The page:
Lighting things on fire becomes much more difficult if the heroes' lives depend on it
Even the simplest tasks can prove all but impossible if it builds drama to delay their completion. Fleeing victims drop the keys to their intended shelter; cars that worked fine five minutes ago will perversely refuse to start; merely running across level ground will prove more than the pursued can handle. And fuses, trails of powder, bonfires or explosive gases never, ever light when you need them. Matches get dropped or blow out, and lighters spark in vain, their butane exhausted. An unprepared would-be pyro may even remember everything they need to start a blaze, except the means of ignition. Whether it's necessary to incinerate the monster, blow up the villains' Doomsday Device, kindle a campfire to avoid freezing to death, or even go out in a literal blaze of glory, no fire in fiction ignites easily if Rule of Drama is better served by it refusing to do so. Sister trope to Oops I Dropped The Keys and My Car Hates Me. Cigar-Fuse Lighting and Couldn't Find a Lighter both subvert this trope via Rule of Cool. Played straight in many a Kids Wilderness Epic or Horrible Camping Trip. Examples: Anime & Manga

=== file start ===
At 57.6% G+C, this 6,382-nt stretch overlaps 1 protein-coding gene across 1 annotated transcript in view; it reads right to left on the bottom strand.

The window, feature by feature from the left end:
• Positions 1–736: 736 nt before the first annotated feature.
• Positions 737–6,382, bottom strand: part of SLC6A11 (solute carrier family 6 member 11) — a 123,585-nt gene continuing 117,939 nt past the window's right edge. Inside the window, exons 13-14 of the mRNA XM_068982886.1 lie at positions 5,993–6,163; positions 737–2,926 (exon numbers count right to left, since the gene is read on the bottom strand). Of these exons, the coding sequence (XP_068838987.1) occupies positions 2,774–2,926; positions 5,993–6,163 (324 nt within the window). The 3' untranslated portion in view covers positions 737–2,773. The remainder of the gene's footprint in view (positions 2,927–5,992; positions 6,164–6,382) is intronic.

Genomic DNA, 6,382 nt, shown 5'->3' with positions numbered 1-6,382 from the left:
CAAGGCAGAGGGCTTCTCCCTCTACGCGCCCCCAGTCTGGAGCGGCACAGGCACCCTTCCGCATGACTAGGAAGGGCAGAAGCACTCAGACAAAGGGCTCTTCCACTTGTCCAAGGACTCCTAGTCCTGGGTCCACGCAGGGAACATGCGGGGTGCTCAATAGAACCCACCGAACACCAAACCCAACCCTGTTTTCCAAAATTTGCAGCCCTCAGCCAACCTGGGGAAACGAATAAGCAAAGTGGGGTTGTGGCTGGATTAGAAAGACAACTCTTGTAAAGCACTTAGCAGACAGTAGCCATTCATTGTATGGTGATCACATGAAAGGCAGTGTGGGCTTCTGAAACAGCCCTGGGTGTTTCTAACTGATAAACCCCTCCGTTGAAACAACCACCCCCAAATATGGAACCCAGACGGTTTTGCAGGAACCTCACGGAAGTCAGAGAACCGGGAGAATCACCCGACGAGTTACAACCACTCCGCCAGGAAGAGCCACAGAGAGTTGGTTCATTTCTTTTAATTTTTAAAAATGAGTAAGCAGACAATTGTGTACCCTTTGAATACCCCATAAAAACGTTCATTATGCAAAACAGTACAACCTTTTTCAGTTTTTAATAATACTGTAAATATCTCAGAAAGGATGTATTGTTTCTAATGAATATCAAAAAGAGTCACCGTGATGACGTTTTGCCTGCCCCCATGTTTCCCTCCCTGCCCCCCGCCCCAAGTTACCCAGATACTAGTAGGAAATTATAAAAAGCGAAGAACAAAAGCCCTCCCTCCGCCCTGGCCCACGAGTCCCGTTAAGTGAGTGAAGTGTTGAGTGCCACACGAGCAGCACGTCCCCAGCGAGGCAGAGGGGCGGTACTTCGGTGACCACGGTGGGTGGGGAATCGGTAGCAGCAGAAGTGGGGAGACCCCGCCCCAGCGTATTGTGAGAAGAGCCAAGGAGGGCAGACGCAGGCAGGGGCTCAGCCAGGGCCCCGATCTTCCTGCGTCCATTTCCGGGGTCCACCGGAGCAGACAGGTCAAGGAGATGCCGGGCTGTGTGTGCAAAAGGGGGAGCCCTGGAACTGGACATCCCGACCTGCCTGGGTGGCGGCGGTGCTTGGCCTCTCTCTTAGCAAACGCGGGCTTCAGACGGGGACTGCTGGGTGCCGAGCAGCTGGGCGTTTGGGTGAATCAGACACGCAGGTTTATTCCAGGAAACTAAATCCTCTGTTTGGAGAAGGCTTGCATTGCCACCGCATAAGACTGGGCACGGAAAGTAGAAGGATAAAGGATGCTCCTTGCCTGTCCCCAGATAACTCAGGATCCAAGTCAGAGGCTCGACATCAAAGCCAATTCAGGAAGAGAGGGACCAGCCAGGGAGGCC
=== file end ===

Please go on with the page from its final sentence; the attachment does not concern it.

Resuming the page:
- In The Castle of Cagliostro, Lupin III is trying to light a rocket but has a lot of difficulty with his lighter. He eventually drops the rocket and has to long-jump over the towers manually.
- Toy Story. When Woody and Buzz need to catch up with the truck carrying the other toys away, Woody pulls out a match to light the firework attached to Buzz's back. He lights the match - which is then blown out by a passing car. Luckily he discovers that Buzz's plastic helmet can act like a glass lens and concentrate sunlight to light the firework's fuse.
- In Disney's Mulan, during the battle with the Huns, Mulan is trying to light the last firework but her she drops her match. She eventually resorts to using Mushu's dragon breath to light it at the last second.